“The success of Amazon, the death of retail.” The media continually repeats this narrative. But they’re wrong.
Independent retailers are on the rise. Independent fashion boutiques are building multimillion-dollar companies and doing it with e-commerce and fewer than three physical locations across the country. I’ve seen this up close since founding The Boutique Hub five years ago. Our digital media community for the boutique movement has more than doubled in the past year alone. Small is the new “big box,” and boutiques are cashing in on the market.
Small Business Saturday is a grassroots campaign to promote small businesses. It’s coming up this weekend, but consumer excitement for small retailers is not confined to one day of the year. The “Shop Small” movement is shaping the future of retail and not just because millennials want to do business with local, socially impactful companies. Here are the lessons that businesses of all industries and sizes can take away.
1. It’s all about the experience.
Boutiques fill a need Amazon doesn’t. Amazon is functional and useful when we know what we want. But there’s a difference between buying and shopping, and Amazon does not address the shopping experience.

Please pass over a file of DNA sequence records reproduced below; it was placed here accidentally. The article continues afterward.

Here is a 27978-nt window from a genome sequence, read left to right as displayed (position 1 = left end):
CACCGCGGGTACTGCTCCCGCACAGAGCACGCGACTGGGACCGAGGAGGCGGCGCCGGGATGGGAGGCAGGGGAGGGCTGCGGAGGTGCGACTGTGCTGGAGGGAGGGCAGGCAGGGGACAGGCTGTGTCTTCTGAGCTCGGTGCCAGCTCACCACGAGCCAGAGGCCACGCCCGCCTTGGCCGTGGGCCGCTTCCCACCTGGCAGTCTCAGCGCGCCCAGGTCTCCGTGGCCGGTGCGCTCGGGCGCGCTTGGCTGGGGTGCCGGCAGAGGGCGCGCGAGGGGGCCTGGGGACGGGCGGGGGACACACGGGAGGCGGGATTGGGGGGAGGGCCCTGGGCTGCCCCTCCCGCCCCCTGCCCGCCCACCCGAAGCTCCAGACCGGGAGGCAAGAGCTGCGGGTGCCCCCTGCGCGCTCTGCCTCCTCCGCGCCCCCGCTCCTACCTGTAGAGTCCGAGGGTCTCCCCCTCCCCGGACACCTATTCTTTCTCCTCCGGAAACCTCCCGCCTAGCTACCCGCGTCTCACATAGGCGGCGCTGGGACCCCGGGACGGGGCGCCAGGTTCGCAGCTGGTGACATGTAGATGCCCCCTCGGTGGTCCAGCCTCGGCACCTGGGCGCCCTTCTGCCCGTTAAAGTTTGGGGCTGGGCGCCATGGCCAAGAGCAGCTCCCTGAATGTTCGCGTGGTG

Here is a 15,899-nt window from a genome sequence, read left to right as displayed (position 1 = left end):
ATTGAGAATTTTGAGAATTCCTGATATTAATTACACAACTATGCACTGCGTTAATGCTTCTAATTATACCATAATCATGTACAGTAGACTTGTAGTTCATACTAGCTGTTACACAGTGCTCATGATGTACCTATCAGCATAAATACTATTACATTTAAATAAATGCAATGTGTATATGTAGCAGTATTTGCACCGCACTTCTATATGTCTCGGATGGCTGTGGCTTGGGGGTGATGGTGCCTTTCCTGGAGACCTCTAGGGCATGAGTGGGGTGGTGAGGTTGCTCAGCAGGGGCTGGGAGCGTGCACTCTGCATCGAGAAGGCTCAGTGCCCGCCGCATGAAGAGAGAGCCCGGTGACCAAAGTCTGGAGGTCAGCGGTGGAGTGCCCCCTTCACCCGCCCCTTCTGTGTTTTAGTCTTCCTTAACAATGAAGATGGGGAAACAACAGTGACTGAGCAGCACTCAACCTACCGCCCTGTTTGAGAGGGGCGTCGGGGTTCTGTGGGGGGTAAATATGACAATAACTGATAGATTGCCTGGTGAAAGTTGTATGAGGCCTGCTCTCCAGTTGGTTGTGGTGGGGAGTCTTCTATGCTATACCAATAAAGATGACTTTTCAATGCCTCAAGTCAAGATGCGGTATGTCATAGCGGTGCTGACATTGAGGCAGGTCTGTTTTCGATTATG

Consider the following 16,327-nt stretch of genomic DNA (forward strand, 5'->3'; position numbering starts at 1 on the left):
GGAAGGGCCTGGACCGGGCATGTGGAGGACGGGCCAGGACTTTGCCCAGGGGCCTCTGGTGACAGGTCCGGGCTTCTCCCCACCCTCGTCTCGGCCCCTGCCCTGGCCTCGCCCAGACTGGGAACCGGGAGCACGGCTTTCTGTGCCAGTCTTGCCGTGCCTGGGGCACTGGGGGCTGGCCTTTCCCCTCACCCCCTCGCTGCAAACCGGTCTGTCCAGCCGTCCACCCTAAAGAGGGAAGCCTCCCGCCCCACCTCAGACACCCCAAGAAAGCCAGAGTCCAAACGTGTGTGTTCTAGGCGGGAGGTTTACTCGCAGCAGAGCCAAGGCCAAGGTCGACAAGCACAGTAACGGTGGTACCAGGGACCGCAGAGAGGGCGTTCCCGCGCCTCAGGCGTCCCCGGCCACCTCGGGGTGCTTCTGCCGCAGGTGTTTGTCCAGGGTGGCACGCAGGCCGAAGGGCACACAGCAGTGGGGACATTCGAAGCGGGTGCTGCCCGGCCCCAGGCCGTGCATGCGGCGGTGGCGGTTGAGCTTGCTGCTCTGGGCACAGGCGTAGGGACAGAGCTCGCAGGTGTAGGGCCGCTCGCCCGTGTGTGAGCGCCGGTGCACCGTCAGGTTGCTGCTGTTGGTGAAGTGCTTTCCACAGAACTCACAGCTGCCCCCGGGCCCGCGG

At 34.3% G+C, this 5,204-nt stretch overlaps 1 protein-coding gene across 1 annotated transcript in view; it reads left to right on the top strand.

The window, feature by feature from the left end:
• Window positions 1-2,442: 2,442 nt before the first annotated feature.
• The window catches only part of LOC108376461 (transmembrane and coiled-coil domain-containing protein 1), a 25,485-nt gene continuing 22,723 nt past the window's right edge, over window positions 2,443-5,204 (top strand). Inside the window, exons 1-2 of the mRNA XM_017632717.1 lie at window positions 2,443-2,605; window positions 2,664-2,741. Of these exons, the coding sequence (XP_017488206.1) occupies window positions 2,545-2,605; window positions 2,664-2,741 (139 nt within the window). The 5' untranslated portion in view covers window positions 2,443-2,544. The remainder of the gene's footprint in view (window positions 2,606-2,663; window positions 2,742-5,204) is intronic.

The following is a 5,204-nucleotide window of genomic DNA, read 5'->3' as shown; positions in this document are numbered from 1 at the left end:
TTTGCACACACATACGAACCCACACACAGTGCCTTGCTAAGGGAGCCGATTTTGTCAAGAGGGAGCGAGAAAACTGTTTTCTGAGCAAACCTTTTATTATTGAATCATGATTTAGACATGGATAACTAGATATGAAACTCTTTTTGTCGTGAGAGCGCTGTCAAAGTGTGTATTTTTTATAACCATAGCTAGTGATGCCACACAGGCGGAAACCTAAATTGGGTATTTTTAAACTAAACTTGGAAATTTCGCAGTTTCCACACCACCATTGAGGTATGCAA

Consumers care about the experience, online and off. That’s why online brands like Warby Parker are expanding to physical stores. How a product is delivered — how it makes you feel — can be more important than the product itself.
Boutiques are successful because they’re more than just stores: They’re style educators. Many consumers don’t have the time or know-how to style themselves. Fashion is fickle, and they’re scared to try a new trend — until boutiques show them how. They walk in the store to be inspired, to shop with friends, and to feel good about themselves in their clothes. Or they tune in to a live video for style tips from the comfort of their couch.
When you inspire customers, they don’t just buy your product or service — they buy the experience. They buy memories. What is the equivalent for your business? Do you sell landscaping services or a beautiful new yard? Retirement plans or financial freedom? Your online and offline experience should communicate that cohesively.
2. Social media creates community.
Social media is integral to the customer experience. Don’t build sales channels; build an online community.